On my last teaching day of the year, the grade two and three students at my school were treated by a visit from Lesley McKnight, author of the amazing collection of short stories called Vancouver Kids.
The three classes were all very familiar with the book and were delighted to meet Lesley and listen as she shared her writing journey with them and read a section of one of their favorite stories from the book: “The Bear Who Saw Lace Underwear”!
The book was written in celebration of Vancouver’s 150th Birthday. Lesley explained how she had really wanted to write a book about the history of Vancouver but one that had REAL kids in it. This was a challenging task as most of the history of Vancouver focused on adults. She explained how she spent many hours reading through history books in the VPL and searching through archives for stories about kids. Her book is written in the form of “creative nonfiction” – a way of combining true facts with imagination as a way of making them more interesting and exciting.
I would highly recommend this book for anyone who is looking for an engaging way to teach students about our past and the history of Vancouver. The stories are all based on true events, follow in chronological order and are wonderfully engaging. (The grade 2/3 class I was working with cheered every time I walked into the class holding the book!) Students learn about Captain George Vancouver, Gassy Jacks, the Great Fire of 1886, the first engine to travel the CPR, the Avison family-who were the first caretakers in Stanley Park, just to name a few. After each story, Lesley includes a section called “What We Really Know” that includes some interesting background information. For those of you reading this who may not be from the Lower Mainland, there are also similar books about kids in different areas of British Columbia including: Island Kids, Northern Kids and Rocky Mountain Kids. (written by different local authors and all published by Brindle and Glass Publishing Company)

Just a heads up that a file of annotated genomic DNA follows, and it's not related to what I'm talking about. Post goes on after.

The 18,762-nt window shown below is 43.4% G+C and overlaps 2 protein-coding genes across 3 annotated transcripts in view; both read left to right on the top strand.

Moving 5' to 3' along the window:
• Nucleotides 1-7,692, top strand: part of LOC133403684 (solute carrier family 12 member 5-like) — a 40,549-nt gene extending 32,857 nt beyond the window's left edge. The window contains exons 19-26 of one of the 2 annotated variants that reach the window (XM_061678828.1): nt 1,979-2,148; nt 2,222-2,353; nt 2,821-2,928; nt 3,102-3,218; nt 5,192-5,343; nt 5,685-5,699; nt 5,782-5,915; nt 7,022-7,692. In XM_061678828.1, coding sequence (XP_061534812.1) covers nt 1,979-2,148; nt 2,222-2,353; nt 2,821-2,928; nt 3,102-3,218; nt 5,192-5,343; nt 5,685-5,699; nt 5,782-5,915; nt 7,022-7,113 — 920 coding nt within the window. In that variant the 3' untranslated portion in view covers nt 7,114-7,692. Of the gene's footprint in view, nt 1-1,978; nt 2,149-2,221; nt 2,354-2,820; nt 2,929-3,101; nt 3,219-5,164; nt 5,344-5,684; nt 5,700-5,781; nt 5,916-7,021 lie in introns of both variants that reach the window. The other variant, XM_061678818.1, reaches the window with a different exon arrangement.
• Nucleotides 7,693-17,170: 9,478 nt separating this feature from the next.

I loved this book because not only did I learn along with the students, but I found it a wonderful way to combine Reading Power strategies with Social Studies. I usually read one story per week and then had students respond to the story using a variety of different Reading Power templates. We also plotted the stories on a map and added each event to a timeline.
Lesley was a delightful author to visit with. She is passionate about her book and was so warm and interactive with the children. She encouraged the students to keep a journal and to remember their own stories. “Your day to day life is really important because right now, you are making history”.
Thanks to Lesley McKnight, the history of Vancouver has come alive for us and we now have real stories about real kids we can all make connections to!